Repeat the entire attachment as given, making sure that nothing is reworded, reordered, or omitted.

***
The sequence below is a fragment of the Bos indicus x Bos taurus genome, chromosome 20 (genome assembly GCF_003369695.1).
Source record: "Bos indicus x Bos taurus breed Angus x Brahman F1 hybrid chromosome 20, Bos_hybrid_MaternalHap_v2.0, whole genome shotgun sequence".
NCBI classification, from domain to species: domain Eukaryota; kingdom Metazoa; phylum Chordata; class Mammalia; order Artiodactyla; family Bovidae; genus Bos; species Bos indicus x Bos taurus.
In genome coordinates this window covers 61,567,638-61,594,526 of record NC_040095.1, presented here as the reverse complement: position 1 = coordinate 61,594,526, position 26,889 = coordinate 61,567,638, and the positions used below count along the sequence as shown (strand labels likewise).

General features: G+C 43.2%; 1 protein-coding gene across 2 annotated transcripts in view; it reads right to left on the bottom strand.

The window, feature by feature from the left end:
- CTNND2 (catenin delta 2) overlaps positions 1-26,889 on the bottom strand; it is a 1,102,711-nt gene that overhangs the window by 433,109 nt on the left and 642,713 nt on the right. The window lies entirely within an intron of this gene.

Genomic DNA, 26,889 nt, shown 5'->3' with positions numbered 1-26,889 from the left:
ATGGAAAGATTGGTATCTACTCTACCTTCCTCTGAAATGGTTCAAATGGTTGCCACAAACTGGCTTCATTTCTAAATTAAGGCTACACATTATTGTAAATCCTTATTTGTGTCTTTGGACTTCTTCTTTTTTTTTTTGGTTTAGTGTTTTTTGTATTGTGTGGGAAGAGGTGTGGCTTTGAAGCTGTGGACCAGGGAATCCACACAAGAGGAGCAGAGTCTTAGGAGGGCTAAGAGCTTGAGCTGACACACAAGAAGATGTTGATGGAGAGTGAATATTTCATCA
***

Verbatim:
The sequence below is a fragment of the Bos indicus x Bos taurus genome, chromosome 20 (genome assembly GCF_003369695.1).
Source record: "Bos indicus x Bos taurus breed Angus x Brahman F1 hybrid chromosome 20, Bos_hybrid_MaternalHap_v2.0, whole genome shotgun sequence".
NCBI classification, from domain to species: domain Eukaryota; kingdom Metazoa; phylum Chordata; class Mammalia; order Artiodactyla; family Bovidae; genus Bos; species Bos indicus x Bos taurus.
In genome coordinates this window covers 61,567,638-61,594,526 of record NC_040095.1, presented here as the reverse complement: position 1 = coordinate 61,594,526, position 26,889 = coordinate 61,567,638, and the positions used below count along the sequence as shown (strand labels likewise).

General features: G+C 43.2%; 1 protein-coding gene across 2 annotated transcripts in view; it reads right to left on the bottom strand.

The window, feature by feature from the left end:
- CTNND2 (catenin delta 2) overlaps positions 1-26,889 on the bottom strand; it is a 1,102,711-nt gene that overhangs the window by 433,109 nt on the left and 642,713 nt on the right. The window lies entirely within an intron of this gene.

Genomic DNA, 26,889 nt, shown 5'->3' with positions numbered 1-26,889 from the left:
ATGGAAAGATTGGTATCTACTCTACCTTCCTCTGAAATGGTTCAAATGGTTGCCACAAACTGGCTTCATTTCTAAATTAAGGCTACACATTATTGTAAATCCTTATTTGTGTCTTTGGACTTCTTCTTTTTTTTTTTGGTTTAGTGTTTTTTGTATTGTGTGGGAAGAGGTGTGGCTTTGAAGCTGTGGACCAGGGAATCCACACAAGAGGAGCAGAGTCTTAGGAGGGCTAAGAGCTTGAGCTGACACACAAGAAGATGTTGATGGAGAGTGAATATTTCATCA